With this medical practice Ireland, thankfully, has one of the lowest death rates of mothers in pregnancy anywhere in the world.
In this regard, Irish law and medical practice are in line with a Catholic understanding of the principle of double effect, which is to say: Not only did Irish law not mandate that the hospital decline to treat Ms. Halappanavar, but Catholic teaching does not either.  And, indeed, Ireland is right to be proud of its record of caring for the health of both mothers and children. The percentage of women who die of pregnancy related complications in Ireland (6 out of every 100,000 pregnancies) is half that of the pro-choice UK and less than a third of that of the United States. Most Catholic and pro-life writers that I am aware of have been quick to point out that this tragic case is not an example of the Irish law working as it was intended, but rather the reverse. The exception is a hysterically self indulgent rant written by Sam Rocha at the Patheos Catholic Portal. Having prefaced his piece with the warning that he intends to vent, Rocha writes:
These idiots — who denied Savita Halappanavar an early induction that would have saved her life — deserve court and confession, prison and penance.

These idiots also happen to be my religious kin. They used the word ‘Catholic’ and their Irish national identity carries a long, storied relationship to my Church. In this case I might as well be an Irishman. We cannot throw out the uncomfortable and inconvenient; we must face it and speak to it directly. When your brother or sister commits a heinous crime, you cannot disown them. You are responsible. There is nothing easy or tidy about it.

Guilty by association. That’s me. Guilty. It is not fair and it doesn’t follow rationally, but it does resonate because it should. I am my brother’s keeper. I will not try and be calm about this. I’m certainly not a fucking journalist. I write this as a Catholic, a furious, outraged Catholic. Nothing more and nothing less.
So, headline story is angry, in good old chest thumping style. He self-consciously drops a swear word to let us know he's really serious, and he loudly demands that people go to jail. I'm not normally one to run down my fellow countrymen, but I have to say: Is there anything more typically American than the conviction that whenever something bad happens it must because some wicked person needs to go to jail for a long time? No wonder we have a ridiculously overloaded prison system. Demanding the imprisonment of others becomes a form of moral preening for us.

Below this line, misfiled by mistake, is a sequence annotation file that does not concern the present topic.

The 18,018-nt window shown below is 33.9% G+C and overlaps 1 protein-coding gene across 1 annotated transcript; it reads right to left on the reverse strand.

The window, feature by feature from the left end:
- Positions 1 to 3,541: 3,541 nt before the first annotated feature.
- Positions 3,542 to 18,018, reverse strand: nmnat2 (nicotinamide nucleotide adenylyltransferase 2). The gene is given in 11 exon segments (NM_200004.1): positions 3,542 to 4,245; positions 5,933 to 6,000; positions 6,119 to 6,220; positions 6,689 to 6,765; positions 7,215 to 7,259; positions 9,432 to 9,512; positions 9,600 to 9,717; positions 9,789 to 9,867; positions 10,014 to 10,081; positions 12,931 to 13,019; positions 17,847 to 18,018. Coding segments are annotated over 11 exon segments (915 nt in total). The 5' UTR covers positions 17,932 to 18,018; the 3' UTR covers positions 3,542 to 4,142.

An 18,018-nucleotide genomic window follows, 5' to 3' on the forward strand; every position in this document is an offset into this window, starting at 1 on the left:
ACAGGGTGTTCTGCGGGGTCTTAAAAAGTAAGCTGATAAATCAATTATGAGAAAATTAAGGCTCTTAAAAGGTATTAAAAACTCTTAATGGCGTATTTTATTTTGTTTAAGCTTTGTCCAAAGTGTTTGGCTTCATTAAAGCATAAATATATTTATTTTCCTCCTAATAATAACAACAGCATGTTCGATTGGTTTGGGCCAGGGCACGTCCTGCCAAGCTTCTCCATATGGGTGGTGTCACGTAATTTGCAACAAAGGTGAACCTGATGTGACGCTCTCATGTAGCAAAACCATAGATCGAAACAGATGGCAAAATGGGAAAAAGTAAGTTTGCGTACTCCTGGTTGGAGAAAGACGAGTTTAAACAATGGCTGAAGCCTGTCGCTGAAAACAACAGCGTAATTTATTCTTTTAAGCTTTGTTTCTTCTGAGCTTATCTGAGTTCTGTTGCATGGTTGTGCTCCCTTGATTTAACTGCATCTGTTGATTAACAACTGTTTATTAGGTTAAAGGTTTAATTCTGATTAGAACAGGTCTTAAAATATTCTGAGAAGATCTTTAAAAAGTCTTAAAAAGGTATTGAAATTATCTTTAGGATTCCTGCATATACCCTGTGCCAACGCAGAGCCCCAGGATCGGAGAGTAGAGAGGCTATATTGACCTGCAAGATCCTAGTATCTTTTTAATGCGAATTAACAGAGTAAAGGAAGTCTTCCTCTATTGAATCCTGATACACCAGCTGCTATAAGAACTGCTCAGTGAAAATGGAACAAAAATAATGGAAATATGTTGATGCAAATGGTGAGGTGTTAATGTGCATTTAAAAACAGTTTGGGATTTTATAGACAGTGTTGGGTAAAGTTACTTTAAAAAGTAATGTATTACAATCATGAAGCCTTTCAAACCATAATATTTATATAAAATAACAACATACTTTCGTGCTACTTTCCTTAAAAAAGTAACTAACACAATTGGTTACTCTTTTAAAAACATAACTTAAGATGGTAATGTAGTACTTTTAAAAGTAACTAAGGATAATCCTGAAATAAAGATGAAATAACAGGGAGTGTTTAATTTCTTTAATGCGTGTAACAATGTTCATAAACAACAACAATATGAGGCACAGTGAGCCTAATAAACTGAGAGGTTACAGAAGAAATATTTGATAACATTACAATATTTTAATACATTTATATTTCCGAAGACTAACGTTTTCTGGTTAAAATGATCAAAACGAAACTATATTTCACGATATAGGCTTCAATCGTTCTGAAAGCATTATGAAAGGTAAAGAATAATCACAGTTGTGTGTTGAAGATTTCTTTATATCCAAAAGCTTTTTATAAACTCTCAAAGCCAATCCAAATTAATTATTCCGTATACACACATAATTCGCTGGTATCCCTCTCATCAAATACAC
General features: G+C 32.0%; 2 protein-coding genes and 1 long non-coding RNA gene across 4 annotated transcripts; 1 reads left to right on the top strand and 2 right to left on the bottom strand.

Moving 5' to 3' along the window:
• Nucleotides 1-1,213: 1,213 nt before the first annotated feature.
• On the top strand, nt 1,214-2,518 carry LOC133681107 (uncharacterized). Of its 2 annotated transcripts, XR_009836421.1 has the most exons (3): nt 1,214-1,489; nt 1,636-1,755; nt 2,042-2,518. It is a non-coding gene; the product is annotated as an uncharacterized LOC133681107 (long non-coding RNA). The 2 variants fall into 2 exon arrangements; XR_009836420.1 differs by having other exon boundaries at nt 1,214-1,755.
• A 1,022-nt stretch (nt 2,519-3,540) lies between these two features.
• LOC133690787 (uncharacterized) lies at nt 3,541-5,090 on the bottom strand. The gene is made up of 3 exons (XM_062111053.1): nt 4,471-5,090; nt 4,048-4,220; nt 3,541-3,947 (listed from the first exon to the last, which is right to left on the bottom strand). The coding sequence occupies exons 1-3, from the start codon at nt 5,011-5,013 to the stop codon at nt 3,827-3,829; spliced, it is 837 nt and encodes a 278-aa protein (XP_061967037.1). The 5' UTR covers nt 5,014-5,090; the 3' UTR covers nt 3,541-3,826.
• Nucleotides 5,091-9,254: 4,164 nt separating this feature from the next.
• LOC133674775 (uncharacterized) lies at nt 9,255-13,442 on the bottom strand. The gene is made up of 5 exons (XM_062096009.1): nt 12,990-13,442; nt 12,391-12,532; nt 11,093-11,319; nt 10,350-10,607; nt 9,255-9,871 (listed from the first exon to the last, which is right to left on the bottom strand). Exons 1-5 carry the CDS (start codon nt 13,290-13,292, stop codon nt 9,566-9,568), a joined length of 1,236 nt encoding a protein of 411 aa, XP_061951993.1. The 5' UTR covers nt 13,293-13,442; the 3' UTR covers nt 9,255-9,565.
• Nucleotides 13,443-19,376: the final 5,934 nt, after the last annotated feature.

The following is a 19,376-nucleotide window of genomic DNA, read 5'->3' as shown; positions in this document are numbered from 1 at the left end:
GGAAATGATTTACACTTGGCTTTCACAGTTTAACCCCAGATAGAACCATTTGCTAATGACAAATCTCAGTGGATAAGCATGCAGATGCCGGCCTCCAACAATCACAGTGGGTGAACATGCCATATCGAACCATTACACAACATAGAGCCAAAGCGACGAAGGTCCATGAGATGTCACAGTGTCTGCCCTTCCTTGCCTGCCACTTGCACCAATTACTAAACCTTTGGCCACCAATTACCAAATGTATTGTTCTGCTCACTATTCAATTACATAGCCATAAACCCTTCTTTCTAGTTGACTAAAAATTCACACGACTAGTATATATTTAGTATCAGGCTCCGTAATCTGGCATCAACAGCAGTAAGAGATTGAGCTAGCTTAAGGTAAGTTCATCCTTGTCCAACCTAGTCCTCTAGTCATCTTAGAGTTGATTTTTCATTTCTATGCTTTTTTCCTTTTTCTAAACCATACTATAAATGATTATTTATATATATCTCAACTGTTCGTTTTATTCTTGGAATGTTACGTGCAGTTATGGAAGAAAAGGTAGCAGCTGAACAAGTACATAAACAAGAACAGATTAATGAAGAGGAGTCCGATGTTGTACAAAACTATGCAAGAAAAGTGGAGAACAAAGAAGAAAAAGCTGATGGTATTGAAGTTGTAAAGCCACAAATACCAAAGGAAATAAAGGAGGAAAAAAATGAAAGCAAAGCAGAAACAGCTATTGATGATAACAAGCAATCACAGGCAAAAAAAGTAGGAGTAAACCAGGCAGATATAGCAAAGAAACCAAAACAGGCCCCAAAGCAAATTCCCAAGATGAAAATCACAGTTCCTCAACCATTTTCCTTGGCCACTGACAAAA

What is it that makes Rocha so angry? Why does he consider that Catholics as a group are guilty by association in Ms. Halappanavar's death? Rocha admits that Catholic teaching and Irish law both agree that the way Ms. Halappanavar was wrong.
First, the physicians in question did not deny Savita an abortion. They effectively aborted her, the mother. In doing so, they violated the statutes of the Irish Medical Council and, therefore, the law. They were not following the law of the land and deserve to be tried in court (for at least involuntary manslaughter) and quarantined from the Irish medical community.
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Catholic teaching and doctrine on this point derives from the principle of Double-Effect. It is well-established and very old doctrine, grounded in philosophy more than theology. It can be found in Augustine and Aquinas, and more. It can be rationally understood and practiced. These medical professionals failed to understand or practice it. Their failure, their total ignorance on what the Church actually teaches, puts them in grave offense against the Church. They need to confess and begin penance — hopefully while doing time in prison.
So if the medical staff who acted wrongly here acted contrary to Catholic teaching, why is the Church the target of Rocha's self accusing outrage?